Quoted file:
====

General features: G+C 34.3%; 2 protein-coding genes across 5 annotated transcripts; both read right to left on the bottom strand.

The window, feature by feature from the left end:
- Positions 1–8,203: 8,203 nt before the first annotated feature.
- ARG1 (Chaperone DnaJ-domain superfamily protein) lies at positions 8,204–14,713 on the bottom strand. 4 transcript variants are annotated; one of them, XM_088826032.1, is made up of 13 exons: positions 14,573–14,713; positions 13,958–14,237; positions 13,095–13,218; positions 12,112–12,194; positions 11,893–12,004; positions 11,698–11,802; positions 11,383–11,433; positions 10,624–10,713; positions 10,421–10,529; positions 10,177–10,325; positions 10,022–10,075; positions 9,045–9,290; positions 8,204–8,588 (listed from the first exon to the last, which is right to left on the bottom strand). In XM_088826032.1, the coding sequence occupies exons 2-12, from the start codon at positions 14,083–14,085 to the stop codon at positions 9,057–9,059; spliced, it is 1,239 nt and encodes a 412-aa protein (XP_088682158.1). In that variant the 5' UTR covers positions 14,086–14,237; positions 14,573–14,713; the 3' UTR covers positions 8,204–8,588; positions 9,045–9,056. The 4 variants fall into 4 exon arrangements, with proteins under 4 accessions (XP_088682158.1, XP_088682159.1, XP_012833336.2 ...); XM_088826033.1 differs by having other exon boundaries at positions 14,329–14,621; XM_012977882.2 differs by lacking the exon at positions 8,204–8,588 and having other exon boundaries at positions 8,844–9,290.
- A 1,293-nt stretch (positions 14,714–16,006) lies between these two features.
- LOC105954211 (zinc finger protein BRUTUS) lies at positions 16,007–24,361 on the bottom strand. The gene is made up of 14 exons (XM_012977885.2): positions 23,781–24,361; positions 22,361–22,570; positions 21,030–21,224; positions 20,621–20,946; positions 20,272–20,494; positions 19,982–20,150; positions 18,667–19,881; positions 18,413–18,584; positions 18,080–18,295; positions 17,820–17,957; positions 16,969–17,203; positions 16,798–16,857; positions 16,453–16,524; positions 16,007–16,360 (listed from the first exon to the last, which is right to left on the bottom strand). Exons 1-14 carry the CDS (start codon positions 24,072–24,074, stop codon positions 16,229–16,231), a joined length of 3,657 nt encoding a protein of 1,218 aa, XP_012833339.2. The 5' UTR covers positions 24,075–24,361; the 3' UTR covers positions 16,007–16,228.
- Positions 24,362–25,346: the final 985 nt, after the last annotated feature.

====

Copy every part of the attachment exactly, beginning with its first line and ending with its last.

General features: G+C 34.3%; 2 protein-coding genes across 5 annotated transcripts; both read right to left on the bottom strand.

The window, feature by feature from the left end:
- Positions 1–8,203: 8,203 nt before the first annotated feature.
- ARG1 (Chaperone DnaJ-domain superfamily protein) lies at positions 8,204–14,713 on the bottom strand. 4 transcript variants are annotated; one of them, XM_088826032.1, is made up of 13 exons: positions 14,573–14,713; positions 13,958–14,237; positions 13,095–13,218; positions 12,112–12,194; positions 11,893–12,004; positions 11,698–11,802; positions 11,383–11,433; positions 10,624–10,713; positions 10,421–10,529; positions 10,177–10,325; positions 10,022–10,075; positions 9,045–9,290; positions 8,204–8,588 (listed from the first exon to the last, which is right to left on the bottom strand). In XM_088826032.1, the coding sequence occupies exons 2-12, from the start codon at positions 14,083–14,085 to the stop codon at positions 9,057–9,059; spliced, it is 1,239 nt and encodes a 412-aa protein (XP_088682158.1). In that variant the 5' UTR covers positions 14,086–14,237; positions 14,573–14,713; the 3' UTR covers positions 8,204–8,588; positions 9,045–9,056. The 4 variants fall into 4 exon arrangements, with proteins under 4 accessions (XP_088682158.1, XP_088682159.1, XP_012833336.2 ...); XM_088826033.1 differs by having other exon boundaries at positions 14,329–14,621; XM_012977882.2 differs by lacking the exon at positions 8,204–8,588 and having other exon boundaries at positions 8,844–9,290.
- A 1,293-nt stretch (positions 14,714–16,006) lies between these two features.
- LOC105954211 (zinc finger protein BRUTUS) lies at positions 16,007–24,361 on the bottom strand. The gene is made up of 14 exons (XM_012977885.2): positions 23,781–24,361; positions 22,361–22,570; positions 21,030–21,224; positions 20,621–20,946; positions 20,272–20,494; positions 19,982–20,150; positions 18,667–19,881; positions 18,413–18,584; positions 18,080–18,295; positions 17,820–17,957; positions 16,969–17,203; positions 16,798–16,857; positions 16,453–16,524; positions 16,007–16,360 (listed from the first exon to the last, which is right to left on the bottom strand). Exons 1-14 carry the CDS (start codon positions 24,072–24,074, stop codon positions 16,229–16,231), a joined length of 3,657 nt encoding a protein of 1,218 aa, XP_012833339.2. The 5' UTR covers positions 24,075–24,361; the 3' UTR covers positions 16,007–16,228.
- Positions 24,362–25,346: the final 985 nt, after the last annotated feature.